Why GNOME keybindings silently resist customization

Note: This relates GNOME Shell 3.10 in Ubuntu 14.04. Other versions may differ and YMMV.

The keybindings of GNOME Shell can be changed using the system settings windows (All settings | Keyboard | Shortcuts). However, I have at times run into the feeling that these settings were only superficially customizable. Some keybindings would keep working the old way despite having their functionality set to another keybinding and some would seemingly ignore being disabled. GNOME keybindings seemed haunted by a ghost.

I’ve tracked down the ghost and the name of it is multiple keybindings. One functionality is often given to multiple key combos in the bowels of the system, not just one. The System settings window, however, only shows one, the first in the list. This means that if the keybinding you wish to assign to functionality A is secretly assigned to functionality B , the secret binding may overrule your attempts to use the keybinding. Only you won’t be asked to reassign the keybinding in system settings as that only checks the first, user-editable keybinding. A bug or a feature? You never really know with the GNOME development team.

You can kill these secret keybindings but not with system settings. Let’s get started using the dconf-editor.

I use Super + Up/Down rather than the old Ctrl + Alt + Up/Down to navigate the GNOME Shell workspace band. Hey, it saves a keypress. Supposing I would want to reassign Ctrl + Alt + Up to moving a window to the first workspace. In System settings | Keyboard | Shortcuts | Navigation I would double click the ‘Disabled’ text to the right of ‘Move window to workspace 1’ and hit Ctrl + Alt + Up. And it would get assigned.

Keyboard settingsHowever, it wouldn’t work as I intended. Ctrl + Alt + Up would still work the way it always has, supplementing Super + Up in going to the workspace above without moving any windows anywhere. The explanation for this behaviour is in the dconf-editor to the left in the screenshot. Ctrl + Alt + Up is still secretly assigned to switch-to-workspace-up next to Super + Up. In order for our reassignment to work we have to manually delete the secondary assignment of Ctrl + Alt + Up. Like this:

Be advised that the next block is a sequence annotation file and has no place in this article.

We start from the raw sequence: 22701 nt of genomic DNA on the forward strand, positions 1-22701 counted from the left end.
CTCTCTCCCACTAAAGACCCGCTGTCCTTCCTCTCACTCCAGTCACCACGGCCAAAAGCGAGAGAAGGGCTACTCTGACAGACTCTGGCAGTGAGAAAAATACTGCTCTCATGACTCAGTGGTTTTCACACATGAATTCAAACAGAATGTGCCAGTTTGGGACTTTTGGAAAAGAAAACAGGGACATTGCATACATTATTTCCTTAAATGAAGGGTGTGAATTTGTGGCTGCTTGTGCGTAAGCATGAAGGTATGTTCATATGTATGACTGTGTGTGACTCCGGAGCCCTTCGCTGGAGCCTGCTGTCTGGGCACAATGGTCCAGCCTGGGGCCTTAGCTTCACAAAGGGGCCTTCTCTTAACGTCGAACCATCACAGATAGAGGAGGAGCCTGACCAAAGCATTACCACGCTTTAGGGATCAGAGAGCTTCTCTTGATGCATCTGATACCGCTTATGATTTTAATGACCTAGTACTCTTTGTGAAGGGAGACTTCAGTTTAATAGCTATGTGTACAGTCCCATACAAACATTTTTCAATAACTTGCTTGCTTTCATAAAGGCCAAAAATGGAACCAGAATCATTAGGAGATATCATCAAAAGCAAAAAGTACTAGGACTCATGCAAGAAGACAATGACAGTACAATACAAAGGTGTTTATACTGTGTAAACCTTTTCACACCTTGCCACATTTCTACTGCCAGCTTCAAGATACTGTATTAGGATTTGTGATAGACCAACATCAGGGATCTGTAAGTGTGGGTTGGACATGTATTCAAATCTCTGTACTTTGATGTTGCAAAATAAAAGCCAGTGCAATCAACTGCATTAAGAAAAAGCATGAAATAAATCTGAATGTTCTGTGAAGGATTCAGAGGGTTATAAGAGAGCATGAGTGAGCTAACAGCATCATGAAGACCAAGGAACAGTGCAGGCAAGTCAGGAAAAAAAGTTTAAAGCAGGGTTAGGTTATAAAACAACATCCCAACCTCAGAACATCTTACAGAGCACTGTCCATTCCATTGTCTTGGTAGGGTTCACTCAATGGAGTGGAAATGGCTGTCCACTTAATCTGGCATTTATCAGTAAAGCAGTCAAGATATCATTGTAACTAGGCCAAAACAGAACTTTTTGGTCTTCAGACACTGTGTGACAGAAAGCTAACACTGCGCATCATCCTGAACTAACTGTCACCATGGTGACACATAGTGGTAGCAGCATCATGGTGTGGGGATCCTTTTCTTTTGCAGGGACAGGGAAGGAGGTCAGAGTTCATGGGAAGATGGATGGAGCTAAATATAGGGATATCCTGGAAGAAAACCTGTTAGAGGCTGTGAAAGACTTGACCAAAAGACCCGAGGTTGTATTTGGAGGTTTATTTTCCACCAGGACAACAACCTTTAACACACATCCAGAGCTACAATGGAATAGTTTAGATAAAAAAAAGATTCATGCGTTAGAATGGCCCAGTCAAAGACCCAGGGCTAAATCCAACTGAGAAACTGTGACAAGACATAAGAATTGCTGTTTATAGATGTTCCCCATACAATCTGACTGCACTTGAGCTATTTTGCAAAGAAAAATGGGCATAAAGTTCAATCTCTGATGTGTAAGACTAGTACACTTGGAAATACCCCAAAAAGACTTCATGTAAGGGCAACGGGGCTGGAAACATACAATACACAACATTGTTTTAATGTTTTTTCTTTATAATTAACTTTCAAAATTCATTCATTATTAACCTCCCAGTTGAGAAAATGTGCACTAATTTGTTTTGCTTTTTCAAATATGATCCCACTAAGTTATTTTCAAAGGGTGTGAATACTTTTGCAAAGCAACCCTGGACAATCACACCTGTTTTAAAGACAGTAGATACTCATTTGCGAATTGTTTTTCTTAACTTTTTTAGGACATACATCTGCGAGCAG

Keyboard settings 2Now Ctrl + Alt + Up moves the window to workspace 1 as intended.

Most of the GNOME keybindings can be found in the following dconf locations (as of 3.10):

/org/gnome/desktop/wm/keybindings
/org/gnome/mutter/keybindings

Annoyingly, the names used in the system settings window and the names of the settings in dconf do not always match. There’s not always a simple way to find out where the key-stealing ghost setting is located but here’s a tip that worked for me.

  1. Make a note of what functionality the keybinding seems to be secretly assigned to.
  2. Find that functionality in system settings and set it to the ½-sign (or something equally unused). Note that this is written ‘onehalf’.
  3. Run the following command in a terminal:
dconf dump /org/gnome/ | grep onehalf

dconf dump /ord/gnome spews out every setting under the /ord/gnome location and grep filters out every line that does not contain the word ‘onehalf’. The setting you just set should show up. Knowing the key name, it can easily be found in dconf-editor (the gui dconf tool) by hitting Ctrl + F and entering the name of the key. With a bit of luck and searching you should find your ghost setting.

I have debated with myself if I would recommend deleting every shortcut you do not use. On the plus side you will avoid these issues cropping up again. On the minus side you may unknowingly be using some – or will find a use for them in the future. I lean towards deletion. Secret settings suck.

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